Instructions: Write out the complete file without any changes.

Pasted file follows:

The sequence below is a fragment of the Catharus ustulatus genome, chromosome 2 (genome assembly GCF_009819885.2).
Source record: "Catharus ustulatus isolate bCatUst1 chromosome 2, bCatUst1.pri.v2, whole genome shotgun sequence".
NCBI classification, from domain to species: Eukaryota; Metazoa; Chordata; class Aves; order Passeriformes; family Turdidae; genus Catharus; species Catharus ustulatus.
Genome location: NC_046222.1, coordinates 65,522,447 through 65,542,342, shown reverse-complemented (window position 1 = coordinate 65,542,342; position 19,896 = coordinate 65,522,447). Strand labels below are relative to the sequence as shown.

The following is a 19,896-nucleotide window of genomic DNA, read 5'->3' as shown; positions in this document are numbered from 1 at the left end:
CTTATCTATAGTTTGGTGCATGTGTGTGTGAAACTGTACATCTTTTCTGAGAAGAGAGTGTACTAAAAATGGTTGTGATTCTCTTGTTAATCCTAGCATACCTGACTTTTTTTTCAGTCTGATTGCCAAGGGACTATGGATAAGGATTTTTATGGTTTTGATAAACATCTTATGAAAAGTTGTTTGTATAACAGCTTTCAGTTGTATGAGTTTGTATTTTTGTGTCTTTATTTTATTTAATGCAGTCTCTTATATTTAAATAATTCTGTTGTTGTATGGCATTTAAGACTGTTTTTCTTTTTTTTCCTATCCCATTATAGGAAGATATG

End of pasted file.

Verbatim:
The sequence below is a fragment of the Catharus ustulatus genome, chromosome 2 (genome assembly GCF_009819885.2).
Source record: "Catharus ustulatus isolate bCatUst1 chromosome 2, bCatUst1.pri.v2, whole genome shotgun sequence".
NCBI classification, from domain to species: Eukaryota; Metazoa; Chordata; class Aves; order Passeriformes; family Turdidae; genus Catharus; species Catharus ustulatus.
Genome location: NC_046222.1, coordinates 65,522,447 through 65,542,342, shown reverse-complemented (window position 1 = coordinate 65,542,342; position 19,896 = coordinate 65,522,447). Strand labels below are relative to the sequence as shown.

The following is a 19,896-nucleotide window of genomic DNA, read 5'->3' as shown; positions in this document are numbered from 1 at the left end:
CTTATCTATAGTTTGGTGCATGTGTGTGTGAAACTGTACATCTTTTCTGAGAAGAGAGTGTACTAAAAATGGTTGTGATTCTCTTGTTAATCCTAGCATACCTGACTTTTTTTTCAGTCTGATTGCCAAGGGACTATGGATAAGGATTTTTATGGTTTTGATAAACATCTTATGAAAAGTTGTTTGTATAACAGCTTTCAGTTGTATGAGTTTGTATTTTTGTGTCTTTATTTTATTTAATGCAGTCTCTTATATTTAAATAATTCTGTTGTTGTATGGCATTTAAGACTGTTTTTCTTTTTTTTCCTATCCCATTATAGGAAGATATG